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EU ready to fine anti-austerity government budget

DOUG NICHOLLS condemns the hypocrisy of opposing austerity in Britain while arguing to stay in the EU with its anti-austerity punishment system

YOU can’t huff and puff about opposing austerity in Britain while also arguing, as some do, that we need Labour to overturn the referendum result and stay in the EU.

The EU has just opened disciplinary proceedings against the Italian government after rejecting its budget proposals.

Italy is the fourth largest industrial economy in Europe and a net contributor to EU coffers — which still don’t get a bill of health from their official auditors.

No-one reading this paper would support the overall politics of the Italian government, but they are taking forward the desires of their own people to end government austerity and to start spending on essential services and infrastructure.

The EU rules state that deficits should not exceed 3 per cent of a country's gross domestic product (GDP) and public debt must not exceed 60 per cent of GDP — a far cry for many European countries. This was introduced by the Maastricht Treaty and a very big reason why many of us on the left in Britain opposed introducing the treaty here without a referendum.

The EU Commission’s vice president Valdis Dombrovskis — not, you will note, an Italian or elected by the Italian people — said: "You cannot cure high levels of debt with more debt, it is a vulnerability that needs to be addressed.”

Indeed Italy’s debt burden, as in many countries these days, is heavy. It is 131 per cent of its GDP and at 2.3 trillion euros (£2 trillion) is the second largest in the euro zone. But that is its business and if they now want to reboot their productive economy by borrowing more to reinvest in public services, no foreign power should prevent them.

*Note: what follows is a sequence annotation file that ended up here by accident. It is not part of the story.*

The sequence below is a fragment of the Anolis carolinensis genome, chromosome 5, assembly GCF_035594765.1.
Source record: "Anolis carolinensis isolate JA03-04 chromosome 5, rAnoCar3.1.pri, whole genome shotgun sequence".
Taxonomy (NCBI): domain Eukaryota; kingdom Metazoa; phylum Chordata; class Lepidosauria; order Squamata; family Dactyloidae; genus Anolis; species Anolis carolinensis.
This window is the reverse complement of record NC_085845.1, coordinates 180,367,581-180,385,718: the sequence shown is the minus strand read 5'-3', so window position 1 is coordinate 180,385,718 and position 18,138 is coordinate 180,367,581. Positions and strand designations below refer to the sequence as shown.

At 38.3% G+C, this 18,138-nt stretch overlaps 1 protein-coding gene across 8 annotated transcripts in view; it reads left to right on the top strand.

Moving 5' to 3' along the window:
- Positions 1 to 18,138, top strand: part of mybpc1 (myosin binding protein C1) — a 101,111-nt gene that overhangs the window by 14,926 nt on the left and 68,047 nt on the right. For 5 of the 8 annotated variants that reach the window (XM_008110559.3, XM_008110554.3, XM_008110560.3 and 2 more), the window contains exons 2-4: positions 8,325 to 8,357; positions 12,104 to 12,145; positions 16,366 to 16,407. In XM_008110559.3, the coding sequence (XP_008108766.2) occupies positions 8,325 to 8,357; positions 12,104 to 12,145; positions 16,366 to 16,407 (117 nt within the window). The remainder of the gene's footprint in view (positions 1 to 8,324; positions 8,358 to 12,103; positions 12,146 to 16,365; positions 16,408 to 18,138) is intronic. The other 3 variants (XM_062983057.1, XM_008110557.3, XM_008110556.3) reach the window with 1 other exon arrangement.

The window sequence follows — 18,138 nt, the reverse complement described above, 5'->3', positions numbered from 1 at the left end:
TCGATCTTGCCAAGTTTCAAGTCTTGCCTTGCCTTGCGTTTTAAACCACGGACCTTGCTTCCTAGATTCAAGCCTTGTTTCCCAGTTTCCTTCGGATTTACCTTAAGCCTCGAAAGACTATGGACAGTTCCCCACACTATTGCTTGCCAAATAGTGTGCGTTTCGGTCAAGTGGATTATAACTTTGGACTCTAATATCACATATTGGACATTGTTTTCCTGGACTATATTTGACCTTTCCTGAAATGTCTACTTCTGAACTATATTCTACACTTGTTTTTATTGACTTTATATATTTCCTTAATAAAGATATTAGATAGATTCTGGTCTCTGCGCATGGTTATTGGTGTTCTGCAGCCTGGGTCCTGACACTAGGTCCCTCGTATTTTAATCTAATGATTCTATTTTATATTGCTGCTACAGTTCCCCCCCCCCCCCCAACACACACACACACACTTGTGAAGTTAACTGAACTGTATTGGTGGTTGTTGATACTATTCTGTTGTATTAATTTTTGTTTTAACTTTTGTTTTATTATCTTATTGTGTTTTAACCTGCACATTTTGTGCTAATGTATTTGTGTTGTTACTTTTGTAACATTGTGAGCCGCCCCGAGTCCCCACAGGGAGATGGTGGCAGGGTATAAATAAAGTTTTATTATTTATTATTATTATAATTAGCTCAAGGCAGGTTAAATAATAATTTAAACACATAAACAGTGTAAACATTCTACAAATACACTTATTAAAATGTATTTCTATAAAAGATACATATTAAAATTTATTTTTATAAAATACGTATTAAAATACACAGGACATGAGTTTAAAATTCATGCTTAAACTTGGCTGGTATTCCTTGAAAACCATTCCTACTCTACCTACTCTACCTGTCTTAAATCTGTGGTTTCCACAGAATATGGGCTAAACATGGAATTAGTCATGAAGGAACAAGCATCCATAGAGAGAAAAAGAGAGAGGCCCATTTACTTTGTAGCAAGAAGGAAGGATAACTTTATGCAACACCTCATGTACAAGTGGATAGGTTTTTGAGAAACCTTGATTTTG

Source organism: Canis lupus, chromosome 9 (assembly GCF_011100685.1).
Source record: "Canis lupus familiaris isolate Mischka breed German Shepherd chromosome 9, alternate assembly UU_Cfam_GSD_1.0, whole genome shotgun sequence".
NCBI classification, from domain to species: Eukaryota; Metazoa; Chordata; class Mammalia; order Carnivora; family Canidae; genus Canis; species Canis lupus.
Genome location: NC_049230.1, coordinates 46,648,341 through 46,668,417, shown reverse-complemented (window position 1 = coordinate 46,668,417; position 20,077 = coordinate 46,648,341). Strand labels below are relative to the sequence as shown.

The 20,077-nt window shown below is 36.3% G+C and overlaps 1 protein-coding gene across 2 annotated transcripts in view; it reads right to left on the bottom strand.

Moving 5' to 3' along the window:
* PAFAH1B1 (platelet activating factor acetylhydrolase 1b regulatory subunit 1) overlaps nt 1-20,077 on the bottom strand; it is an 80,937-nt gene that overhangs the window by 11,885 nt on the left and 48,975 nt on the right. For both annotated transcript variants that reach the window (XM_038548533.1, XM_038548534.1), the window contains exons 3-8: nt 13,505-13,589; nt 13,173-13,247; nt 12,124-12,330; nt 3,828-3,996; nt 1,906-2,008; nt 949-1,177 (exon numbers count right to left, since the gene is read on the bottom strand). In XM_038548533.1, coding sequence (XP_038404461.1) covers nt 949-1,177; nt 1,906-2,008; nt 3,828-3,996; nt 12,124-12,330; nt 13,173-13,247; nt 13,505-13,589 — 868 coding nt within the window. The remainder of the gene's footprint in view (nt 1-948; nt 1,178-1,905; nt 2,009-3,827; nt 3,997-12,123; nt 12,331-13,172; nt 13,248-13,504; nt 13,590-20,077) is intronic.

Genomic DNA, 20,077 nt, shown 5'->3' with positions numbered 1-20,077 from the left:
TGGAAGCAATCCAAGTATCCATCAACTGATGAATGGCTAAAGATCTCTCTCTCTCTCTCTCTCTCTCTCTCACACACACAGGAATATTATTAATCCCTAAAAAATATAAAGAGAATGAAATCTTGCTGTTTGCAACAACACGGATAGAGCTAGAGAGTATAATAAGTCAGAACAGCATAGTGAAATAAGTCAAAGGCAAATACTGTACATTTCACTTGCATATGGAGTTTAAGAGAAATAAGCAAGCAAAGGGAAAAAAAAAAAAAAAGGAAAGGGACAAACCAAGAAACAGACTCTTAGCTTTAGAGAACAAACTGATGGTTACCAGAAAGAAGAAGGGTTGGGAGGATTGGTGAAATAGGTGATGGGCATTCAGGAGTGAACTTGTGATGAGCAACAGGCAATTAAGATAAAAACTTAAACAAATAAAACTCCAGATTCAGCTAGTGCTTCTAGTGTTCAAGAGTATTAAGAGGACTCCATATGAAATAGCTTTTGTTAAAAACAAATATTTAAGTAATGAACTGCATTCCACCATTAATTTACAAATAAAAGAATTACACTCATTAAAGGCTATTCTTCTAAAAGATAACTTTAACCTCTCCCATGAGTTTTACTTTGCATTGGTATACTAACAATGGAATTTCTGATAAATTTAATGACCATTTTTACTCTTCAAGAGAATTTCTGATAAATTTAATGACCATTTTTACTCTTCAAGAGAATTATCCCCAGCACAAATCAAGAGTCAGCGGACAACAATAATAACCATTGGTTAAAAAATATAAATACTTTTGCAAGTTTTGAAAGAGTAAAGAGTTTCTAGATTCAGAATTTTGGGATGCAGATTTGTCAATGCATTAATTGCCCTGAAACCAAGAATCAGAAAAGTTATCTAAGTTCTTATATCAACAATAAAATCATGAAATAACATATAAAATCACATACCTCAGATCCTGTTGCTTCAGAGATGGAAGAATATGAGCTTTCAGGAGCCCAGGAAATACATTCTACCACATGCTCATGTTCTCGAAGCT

But the EU and the finance houses that very much drive its agenda rule over nations by creating debt and other dependencies. One way of making countries dependent is to reduce their self-sufficiency in food and manufacturing production, energy supply and steel. They have done this rather well in Britain and most member states.

Another way is to enforce mass migrations as they did with the accession states, hollowing out the skilled and potential workforces of many countries now desperate to get their nationals back to rebuild their own economies.

Financial debt is the big stick for some, however, and just reflect again on what the EU did to Greece. The banks took over from its elected parliament completely and the EU-backing transnational corporations bought up most of its national assets. They enforced the country into deeper debt and servitude. Proud nations end up paying off the biggest loan sharks the world has ever seen.

We have repeatedly warned on these pages that the related mechanisms of the single market to prohibit meaningful state aid and of other treaties to limit fiscal spending hard-wire austerity in the EU. This cannot be reformed. The EU is trying to retain these mechanisms in the withdrawal agreement with Theresa May expressly to tie the hands of a future independent government of Britain that wants, though for different reasons from the Italian government, to rebuild its economy.

Stop the nonsense. A proper Brexit lays the basis for freeing ourselves from austerity.

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